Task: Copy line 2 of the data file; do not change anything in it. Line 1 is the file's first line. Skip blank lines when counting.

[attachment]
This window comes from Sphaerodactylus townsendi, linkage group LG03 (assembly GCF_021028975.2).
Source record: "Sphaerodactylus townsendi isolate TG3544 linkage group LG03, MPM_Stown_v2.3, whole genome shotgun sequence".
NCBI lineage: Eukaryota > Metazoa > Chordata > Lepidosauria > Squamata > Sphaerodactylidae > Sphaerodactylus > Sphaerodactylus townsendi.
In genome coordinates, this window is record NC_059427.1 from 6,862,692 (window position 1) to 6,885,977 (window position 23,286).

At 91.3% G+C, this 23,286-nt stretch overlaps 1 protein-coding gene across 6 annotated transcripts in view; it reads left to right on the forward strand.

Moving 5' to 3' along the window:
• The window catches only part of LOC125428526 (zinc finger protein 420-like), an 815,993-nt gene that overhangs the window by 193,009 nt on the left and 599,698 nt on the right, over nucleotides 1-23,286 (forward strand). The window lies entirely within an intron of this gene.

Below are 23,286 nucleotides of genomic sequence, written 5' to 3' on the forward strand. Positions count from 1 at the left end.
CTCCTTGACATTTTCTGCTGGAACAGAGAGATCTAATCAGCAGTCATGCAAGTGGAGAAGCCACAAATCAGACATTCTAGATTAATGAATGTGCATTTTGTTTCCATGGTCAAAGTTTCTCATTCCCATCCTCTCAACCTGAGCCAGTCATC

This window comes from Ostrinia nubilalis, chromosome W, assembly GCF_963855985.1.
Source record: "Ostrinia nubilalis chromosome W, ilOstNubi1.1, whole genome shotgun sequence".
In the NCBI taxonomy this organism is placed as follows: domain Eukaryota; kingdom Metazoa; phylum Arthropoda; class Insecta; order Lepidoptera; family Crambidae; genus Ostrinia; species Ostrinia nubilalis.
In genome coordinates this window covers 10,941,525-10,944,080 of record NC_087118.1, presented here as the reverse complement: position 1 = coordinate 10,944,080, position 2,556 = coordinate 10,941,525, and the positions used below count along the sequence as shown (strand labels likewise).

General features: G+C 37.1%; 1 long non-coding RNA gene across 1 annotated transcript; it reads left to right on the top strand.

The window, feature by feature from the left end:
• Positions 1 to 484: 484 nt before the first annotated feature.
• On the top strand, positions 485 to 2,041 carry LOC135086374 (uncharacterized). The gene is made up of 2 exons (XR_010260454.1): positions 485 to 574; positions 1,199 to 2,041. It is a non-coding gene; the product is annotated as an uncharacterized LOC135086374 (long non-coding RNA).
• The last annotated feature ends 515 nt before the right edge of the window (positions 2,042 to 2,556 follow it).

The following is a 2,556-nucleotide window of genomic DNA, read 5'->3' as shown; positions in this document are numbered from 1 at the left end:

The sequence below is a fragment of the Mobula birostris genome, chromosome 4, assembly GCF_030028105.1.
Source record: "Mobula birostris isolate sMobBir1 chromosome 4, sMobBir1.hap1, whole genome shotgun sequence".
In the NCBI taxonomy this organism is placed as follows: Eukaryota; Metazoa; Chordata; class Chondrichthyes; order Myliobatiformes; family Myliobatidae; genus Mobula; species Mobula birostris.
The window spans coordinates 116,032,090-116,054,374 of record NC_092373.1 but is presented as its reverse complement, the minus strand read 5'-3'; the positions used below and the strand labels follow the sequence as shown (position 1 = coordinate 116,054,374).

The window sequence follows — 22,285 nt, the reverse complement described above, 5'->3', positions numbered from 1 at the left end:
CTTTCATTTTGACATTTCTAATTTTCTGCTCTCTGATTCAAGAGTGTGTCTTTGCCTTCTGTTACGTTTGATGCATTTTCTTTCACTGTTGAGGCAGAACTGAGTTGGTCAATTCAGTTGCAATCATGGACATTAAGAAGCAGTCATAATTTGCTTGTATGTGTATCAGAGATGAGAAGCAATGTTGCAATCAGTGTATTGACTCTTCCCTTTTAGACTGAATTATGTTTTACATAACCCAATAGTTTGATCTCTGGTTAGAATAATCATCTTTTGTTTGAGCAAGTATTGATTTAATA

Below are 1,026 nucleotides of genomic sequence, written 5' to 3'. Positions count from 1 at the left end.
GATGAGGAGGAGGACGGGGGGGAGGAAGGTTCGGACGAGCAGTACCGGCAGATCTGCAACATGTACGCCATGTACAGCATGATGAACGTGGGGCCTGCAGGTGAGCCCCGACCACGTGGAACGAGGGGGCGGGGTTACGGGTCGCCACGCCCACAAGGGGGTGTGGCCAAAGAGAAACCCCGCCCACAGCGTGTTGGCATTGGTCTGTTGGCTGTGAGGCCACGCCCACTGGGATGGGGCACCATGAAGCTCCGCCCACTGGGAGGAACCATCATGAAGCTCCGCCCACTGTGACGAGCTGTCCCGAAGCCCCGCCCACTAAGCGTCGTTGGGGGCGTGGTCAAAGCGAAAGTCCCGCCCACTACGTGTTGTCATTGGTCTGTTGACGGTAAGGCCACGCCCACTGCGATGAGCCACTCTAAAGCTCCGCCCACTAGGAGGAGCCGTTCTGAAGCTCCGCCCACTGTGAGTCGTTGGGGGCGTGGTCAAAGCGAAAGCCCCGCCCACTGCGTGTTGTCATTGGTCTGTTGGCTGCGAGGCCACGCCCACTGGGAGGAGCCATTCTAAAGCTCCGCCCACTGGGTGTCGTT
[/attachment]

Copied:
Source record: "Sphaerodactylus townsendi isolate TG3544 linkage group LG03, MPM_Stown_v2.3, whole genome shotgun sequence".